Pride of the Bowery

Overview

Muggs Maloney Leo Gorcey is supposed to be preparing for the Golden Gloves competition but he doesn't want to train anymore in a stuffy slum building. His friend Danny Bobby Jordan lures him upstate to what he thinks is going to be a training camp, but instead turns out to be a Civilian Conservation Corps camp, where young men sign up to do land reclamation in exchange for support for their families -- Muggs feels cheated, but his mother can use the money and the labor is keeping him in shape, so he sticks it ...
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Overview

Muggs Maloney Leo Gorcey is supposed to be preparing for the Golden Gloves competition but he doesn't want to train anymore in a stuffy slum building. His friend Danny Bobby Jordan lures him upstate to what he thinks is going to be a training camp, but instead turns out to be a Civilian Conservation Corps camp, where young men sign up to do land reclamation in exchange for support for their families -- Muggs feels cheated, but his mother can use the money and the labor is keeping him in shape, so he sticks it out, even saving the life of another boy, though his pugnacious, self-centered attitude quickly alienates most of the camp from him. When Willie Bobby Stone, one of the few friends he has, tells Muggs that he stole $100 from the captain's office to send to his mother, Muggs decides to help him out by taking up a local fight promoter Carleton Young on his offer of a prize fight; he wins and tries to replace the money, but gets caught by the captain. Muggs won't squeal on Willie and is dismissed from the camp, but Danny won't let the issue go and forces Willie to confess his role in the crime.
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Editorial Reviews

All Movie Guide - Bruce Eder
Pride Of The Bowery was one only the third East Side Kids movie -- Huntz Hall was not yet aboard, but Leo Gorcey, Bobby Jordan, David Gorcey (all of whom had appeared in the original play Dead End) and Donald Haines (an alumnus of Hal Roach and an ex-Our Gang member) were aboard, and Sammy "Sunshine" Morrison was present as Scruno, but that character wasn't in exactly the same role that he usually played in the East Side Kids films; even Bobby Stone, who would figure in the later films, was here. Director Joseph H. Lewis, who would do excellent work in film noir, thrillers, and westerns in feature films and television for another 20 years, moves the story forward at a breakneck pace without sacrificing any coherency or logic, and even leaving room for some good dramatic scenes -- within the context of a low-budget Monogram production that probably took less than 10 days to shoot, there are two especially good moments: When Gorcey's Muggs Maloney tries to shrug off the jam he is in, saying he's been in trouble before, and Bobby Jordan's Danny tells him, "Yeah, but not for stealing," the look on Gorcey's face is one of the best serious screen moments of his career; and the scene in which Muggs rescues Al (Ken Howell) from a falling tree is shot about as well as any action scene you'll ever see. Pride Of The Bowery is also a fascinating pop-culture document of its era, with a plot set in the Civilian Conservation Corps (or CCC), a Depression Era answer to the unemployment of the nation's youth -- recognizing that there were vital land reclamation and rural restoration projects that needed doing and hundreds of thousands of idled older teenagers and young men, the Roosevelt administration set up the CCC in 1933; over the next nine years, once their need was established, members signed up for six month hitches at $30 a month ($25 paid to their families) plus shelter and meals, doing land clearing and other essential projects. Thanks to the lingering popularity of the East Side Kids movies across the decade, Pride Of The Bowery is probably the last Hollywood artifact about the New Deal and the CCC that one can still see. [Note: The presence of Sammy "Sunshine" Morrison's character of Scruno as one -- and so far as we can tell, the only -- black member of the camp raises an interesting historical matter; the CCC had originally been integrated, but by the mid-1930's the organization was as segregated as any institution in the south, mostly because of local resistance, especially in the south, to integrated CCC camps, and the Roosevelt administration was forced to quietly restrict black enrollment in the program].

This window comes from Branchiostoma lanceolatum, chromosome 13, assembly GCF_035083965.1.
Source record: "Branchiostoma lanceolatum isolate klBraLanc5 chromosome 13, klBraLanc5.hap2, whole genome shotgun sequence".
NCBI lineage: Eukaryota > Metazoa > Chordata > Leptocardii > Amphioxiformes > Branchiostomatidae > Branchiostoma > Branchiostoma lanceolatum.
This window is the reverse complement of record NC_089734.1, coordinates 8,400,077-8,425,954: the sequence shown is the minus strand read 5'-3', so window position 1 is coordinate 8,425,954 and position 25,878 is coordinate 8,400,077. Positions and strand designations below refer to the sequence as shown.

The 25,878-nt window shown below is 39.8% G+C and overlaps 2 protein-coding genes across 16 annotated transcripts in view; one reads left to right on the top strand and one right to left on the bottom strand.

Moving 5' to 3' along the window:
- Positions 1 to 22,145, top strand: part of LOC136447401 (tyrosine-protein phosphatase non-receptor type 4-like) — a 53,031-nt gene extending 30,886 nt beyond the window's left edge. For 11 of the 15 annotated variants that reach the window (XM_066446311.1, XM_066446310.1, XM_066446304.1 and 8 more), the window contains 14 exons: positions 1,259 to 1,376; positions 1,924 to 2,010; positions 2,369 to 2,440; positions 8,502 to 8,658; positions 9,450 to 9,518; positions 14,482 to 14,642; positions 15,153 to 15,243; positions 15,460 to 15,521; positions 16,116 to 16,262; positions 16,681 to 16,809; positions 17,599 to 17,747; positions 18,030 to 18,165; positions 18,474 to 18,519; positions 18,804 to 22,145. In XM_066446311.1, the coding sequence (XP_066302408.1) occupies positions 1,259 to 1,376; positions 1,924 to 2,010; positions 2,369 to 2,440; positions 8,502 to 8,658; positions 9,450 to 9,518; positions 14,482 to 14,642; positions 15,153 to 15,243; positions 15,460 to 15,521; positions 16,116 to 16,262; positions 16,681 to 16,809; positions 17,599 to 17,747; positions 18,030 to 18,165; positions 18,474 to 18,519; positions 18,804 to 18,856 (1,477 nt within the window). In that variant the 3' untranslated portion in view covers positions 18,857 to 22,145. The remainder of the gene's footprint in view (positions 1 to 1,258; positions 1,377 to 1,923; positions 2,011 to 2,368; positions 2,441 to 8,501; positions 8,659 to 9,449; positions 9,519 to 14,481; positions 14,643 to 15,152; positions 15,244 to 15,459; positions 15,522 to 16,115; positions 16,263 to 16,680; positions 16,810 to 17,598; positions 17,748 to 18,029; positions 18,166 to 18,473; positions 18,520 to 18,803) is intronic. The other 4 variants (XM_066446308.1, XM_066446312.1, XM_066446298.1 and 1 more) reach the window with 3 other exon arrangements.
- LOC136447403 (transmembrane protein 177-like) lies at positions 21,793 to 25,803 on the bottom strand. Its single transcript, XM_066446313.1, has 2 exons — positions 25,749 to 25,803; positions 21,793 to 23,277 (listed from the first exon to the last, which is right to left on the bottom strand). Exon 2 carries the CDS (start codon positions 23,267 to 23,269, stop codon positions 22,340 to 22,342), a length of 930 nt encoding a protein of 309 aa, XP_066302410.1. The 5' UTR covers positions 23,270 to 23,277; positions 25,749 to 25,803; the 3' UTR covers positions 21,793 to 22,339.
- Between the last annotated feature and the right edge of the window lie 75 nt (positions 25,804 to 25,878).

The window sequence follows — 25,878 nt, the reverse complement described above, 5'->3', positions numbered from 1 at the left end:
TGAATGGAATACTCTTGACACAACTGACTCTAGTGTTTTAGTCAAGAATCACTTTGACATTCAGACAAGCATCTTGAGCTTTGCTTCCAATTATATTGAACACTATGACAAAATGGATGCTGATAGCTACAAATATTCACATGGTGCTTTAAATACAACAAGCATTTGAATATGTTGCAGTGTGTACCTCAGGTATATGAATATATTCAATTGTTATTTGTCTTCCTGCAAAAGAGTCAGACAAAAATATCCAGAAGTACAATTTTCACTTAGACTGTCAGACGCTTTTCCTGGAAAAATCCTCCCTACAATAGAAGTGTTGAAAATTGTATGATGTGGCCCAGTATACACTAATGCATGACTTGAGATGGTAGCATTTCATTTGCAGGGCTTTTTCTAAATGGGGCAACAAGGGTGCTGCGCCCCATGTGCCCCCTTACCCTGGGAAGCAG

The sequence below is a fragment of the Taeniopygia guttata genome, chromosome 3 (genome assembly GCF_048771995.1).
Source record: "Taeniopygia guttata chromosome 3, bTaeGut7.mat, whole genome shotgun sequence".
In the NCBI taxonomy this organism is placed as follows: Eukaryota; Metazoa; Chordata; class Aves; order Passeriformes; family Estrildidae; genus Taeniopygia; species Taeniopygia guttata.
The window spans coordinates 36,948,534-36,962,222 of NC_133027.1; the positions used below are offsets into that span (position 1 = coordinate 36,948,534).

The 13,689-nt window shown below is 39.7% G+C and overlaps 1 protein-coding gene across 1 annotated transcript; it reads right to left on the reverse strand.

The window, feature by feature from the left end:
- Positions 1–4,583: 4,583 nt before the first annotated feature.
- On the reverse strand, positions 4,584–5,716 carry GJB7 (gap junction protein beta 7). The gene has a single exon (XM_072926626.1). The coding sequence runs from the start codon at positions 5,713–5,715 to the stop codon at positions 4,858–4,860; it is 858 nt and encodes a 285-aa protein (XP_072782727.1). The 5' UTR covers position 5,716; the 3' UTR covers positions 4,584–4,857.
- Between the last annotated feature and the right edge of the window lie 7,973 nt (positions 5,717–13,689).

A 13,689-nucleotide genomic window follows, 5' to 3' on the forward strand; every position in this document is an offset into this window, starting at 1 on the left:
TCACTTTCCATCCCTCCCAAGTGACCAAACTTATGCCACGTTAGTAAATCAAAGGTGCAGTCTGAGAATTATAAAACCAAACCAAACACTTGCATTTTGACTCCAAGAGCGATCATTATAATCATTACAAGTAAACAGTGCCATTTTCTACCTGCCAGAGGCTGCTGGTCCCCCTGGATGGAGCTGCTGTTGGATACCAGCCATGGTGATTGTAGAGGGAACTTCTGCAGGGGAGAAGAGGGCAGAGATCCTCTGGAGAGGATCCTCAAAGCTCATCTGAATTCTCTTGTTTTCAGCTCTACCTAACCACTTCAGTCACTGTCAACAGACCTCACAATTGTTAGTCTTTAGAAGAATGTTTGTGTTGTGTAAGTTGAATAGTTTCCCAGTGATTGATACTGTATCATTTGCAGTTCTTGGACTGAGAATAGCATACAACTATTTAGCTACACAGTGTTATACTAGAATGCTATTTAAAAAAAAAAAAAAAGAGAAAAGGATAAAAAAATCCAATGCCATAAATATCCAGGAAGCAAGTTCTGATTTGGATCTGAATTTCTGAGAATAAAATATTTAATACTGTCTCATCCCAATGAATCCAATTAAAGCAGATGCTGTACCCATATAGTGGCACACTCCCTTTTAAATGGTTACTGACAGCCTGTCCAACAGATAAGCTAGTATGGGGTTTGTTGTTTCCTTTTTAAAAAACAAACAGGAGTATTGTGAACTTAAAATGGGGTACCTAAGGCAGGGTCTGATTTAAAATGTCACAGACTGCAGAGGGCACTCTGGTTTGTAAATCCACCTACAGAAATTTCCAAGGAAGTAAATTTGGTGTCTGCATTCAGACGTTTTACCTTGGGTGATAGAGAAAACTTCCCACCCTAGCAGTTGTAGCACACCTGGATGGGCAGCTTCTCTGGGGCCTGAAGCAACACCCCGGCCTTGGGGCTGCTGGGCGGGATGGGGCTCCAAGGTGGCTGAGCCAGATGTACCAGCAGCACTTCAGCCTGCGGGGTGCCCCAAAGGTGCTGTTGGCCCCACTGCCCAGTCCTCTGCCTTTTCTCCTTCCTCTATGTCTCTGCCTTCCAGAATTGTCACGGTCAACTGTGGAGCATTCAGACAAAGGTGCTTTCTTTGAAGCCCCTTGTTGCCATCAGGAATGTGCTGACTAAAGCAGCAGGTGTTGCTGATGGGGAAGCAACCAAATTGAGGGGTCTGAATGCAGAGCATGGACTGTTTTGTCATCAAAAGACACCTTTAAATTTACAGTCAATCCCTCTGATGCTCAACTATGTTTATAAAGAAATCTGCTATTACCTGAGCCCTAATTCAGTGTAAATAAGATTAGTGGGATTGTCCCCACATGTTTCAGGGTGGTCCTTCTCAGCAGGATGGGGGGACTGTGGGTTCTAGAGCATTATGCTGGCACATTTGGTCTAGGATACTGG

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Product Details

  • Release Date: 1/24/2012
  • UPC: 874757037295
  • Original Release: 1941
  • Time: 60:00
  • Format: DVD
  • Sales rank: 74,305

Cast & Crew

Performance Credits
Leo Gorcey Muggs Maloney
Bobby Jordan Danny
Donald Haines Skinny
Carleton Young Norton
Ken Howell Al
David Gorcey Peewee
Eugene Francis Algy
Mary Ainslee Elaine
Kenneth Harlan Captain Jim White
East Side Kids
Lloyd Ingraham Doctor
Sammy "Sunshine" Morrison Scruno
Bobby Stone Willie
Nick Stuart Ranger
Technical Credits
Joseph H. Lewis Director
Robert C. Cline Cinematographer
Robert Golden Editor
Sam Katzman Producer
Johnny Lange Musical Direction/Supervision
William Lively Screenwriter
George Plympton Screenwriter
Lew Porter Musical Direction/Supervision
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